Indian Country Today
Hoop dancer Nakotah LaRance, Tewa, Hopi, Navajo and Assiniboine, was a world-class athlete and performer. When he danced with Cirque du Soleil at the 2015 opening of the Pan Am Games in Toronto, more than a million television viewers and thousands of people in the live audience watched.
Hoop dancing is a fast-paced dance that involves doing intricate footwork and twirling while throwing hoops into the air and manipulating them into shapes such as wings, tails, an open alligator mouth or a sphere. LaRance choreographed a dance that put his stamina, strength, agility and balance to the test.
One of his moves was to create a sphere with several hoops and toss it into the air, then as it came down, to step into it in such a way that the hoops then became wings.
In casual or other settings (he danced on the runway at a fashion show once), he added hip-hop, moonwalk steps, mime and more dramatic flourishes than in the traditional hoop dance performances.
“But his biggest love was giving back to the Native American youth as a teacher, a mentor for Native American hoop dancing,” said his father, Steve LaRance.
Nakotah LaRance died Sunday in an accidental fall while climbing on an old bridge in Rio Arriba County in New Mexico. He was 30 years old.
Nakotah started dancing when he was 5. His father took him to a powwow where he met hoop dancer Derrick Davis, who made him his first set of hoops and started teaching him how to hoop dance.
Dan Hagerty is director of strategic development and planning at the Heard Museum in Phoenix and helps facilitate the annual World Championship Hoop Dance Contest. He said museum staff were shocked and saddened to hear of Nakotah’s passing.
Nakotah competed in the annual Heard Museum World Championship Hoop Dance Contest for many years, Hagerty said in an email, beginning with the youth division and continuing into the teen and adult divisions. He won championship titles in each competitive category, and he won the adult division – earning the title of World Champion – three times, in 2015, 2016 and 2018.
“Nakotah was known for delivering fearless and thrilling performances,” Hagerty said. “His risk-taking in the hoop arena resulted in unforgettable performances, and he will forever remain a fan favorite.”
Nakotah performed on NBC’s “Tonight Show” with Jay Leno, which led to some acting roles.
He won a First Americans in the Arts “Outstanding New Performance by an Actor in a Film” award for his performance in Steven Spielberg’s 2005 television series “Into the West.” He also had parts in “Longer Expiration Date” (2006) and "Longmire" (2012).
In 2009, at the age of 20, Nakotah became a principal dancer with Cirque du Soleil and traveled the world for more than three years.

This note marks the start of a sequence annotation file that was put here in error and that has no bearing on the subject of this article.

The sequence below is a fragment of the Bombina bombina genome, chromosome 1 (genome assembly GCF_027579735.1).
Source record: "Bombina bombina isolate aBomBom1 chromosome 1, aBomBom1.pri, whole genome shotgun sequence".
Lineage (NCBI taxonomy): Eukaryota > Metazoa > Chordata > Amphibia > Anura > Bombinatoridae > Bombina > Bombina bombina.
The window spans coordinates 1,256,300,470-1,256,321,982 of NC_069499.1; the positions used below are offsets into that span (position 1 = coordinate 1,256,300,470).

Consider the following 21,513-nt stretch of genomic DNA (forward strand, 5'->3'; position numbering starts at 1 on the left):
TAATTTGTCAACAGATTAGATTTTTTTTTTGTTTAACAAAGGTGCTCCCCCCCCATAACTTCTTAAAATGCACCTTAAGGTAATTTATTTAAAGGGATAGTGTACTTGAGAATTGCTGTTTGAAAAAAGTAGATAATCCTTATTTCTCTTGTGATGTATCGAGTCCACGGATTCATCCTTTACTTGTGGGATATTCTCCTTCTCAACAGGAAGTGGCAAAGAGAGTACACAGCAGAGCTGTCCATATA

“He really was a top performer,” said George Rivera, family friend and co-founder of a youth dance group. “Most human beings, even if they're dancers, would never be able to pull off what he could pull off with his style. And the fact that he was trained to Cirque du Soleil just gave him a whole ‘nother dimension of gymnastics and athletic ability as well.”
After three years, Nakotah was ready to return home. He created a youth group in northern New Mexico, the Pueblo of Pojoaque Youth Hoop Dancers. He was master instructor at the Lightning Boy Foundation Youth Hoop Dancers. He was still in demand as a hoop dancer and traveled extensively for special performances.
Rivera said the dance groups are “just an incredible confidence booster for the young kids.”
“We've had kids that wouldn't even hardly talk when they first show up to practices, and now they're just so outgoing and want to perform,” he said. “A lot of them, when they start out, they want to be like Nakotah. His influence is just incredible.”
Nakotah and his father were also ambassadors of the message of the hoop dance.
“The hoop dance is a healing ceremony,” said Steve LaRance. Whenever the children danced, they held best wishes for everybody. The youth would dance for the sick, the elderly and people having mental health problems. “Just a super energy that comes out of performing gives people a whole other feeling about them, what they saw and even about themselves.”
The Lightning Foundation Youth Hoop Dance group traveled to Hawaii, throughout New Mexico, and to France, Italy and Switzerland to perform.
“Nakotah pretty much set the stage for everybody becoming fearless and proud at the same time about dancing and performing,” Rivera said.
Jojo Vigil, 15, who Nakotah began coaching seven years ago, said his coach did really help with confidence. “He's just like, if you were hoop dancing or doing something, and you're like, ‘Oh, I can't do this,’ you know, it was pretty much like, ‘Oh yeah, you can. If you try, you can do it.’ Pretty much the stuff he said, you were like, ‘Oh, OK.’”
Nakotah also showed kids how to do hip-hop and skate tricks, and played video games. Vigil said he and Nakotah shared a personal bond.
“He was someone I could talk to who could help me with a lot of stuff,” Vigil said. “He was just an overall, just great guy.”
Rivera said the Lightning Boys Foundation is accepting donations to help with a memorial, or perhaps a sculpture or painting of Nakotah. The family said it is planning to hold a memorial once the pandemic is over.
See Nakotah LaRance dance:
Joaqlin Estus, Tlingit, is a national correspondent for Indian Country Today and a longtime Alaska journalist.
Indian Country Today LLC is a nonprofit public media enterprise. Reader support is critical. We do not charge for subscriptions and tribal media (or any media, for that matter) can use our content for free. Our goal is public service. Please join our cause and support independent journalism today. We have an audacious plan for 2020 and your donation will help us make it so. #MyICT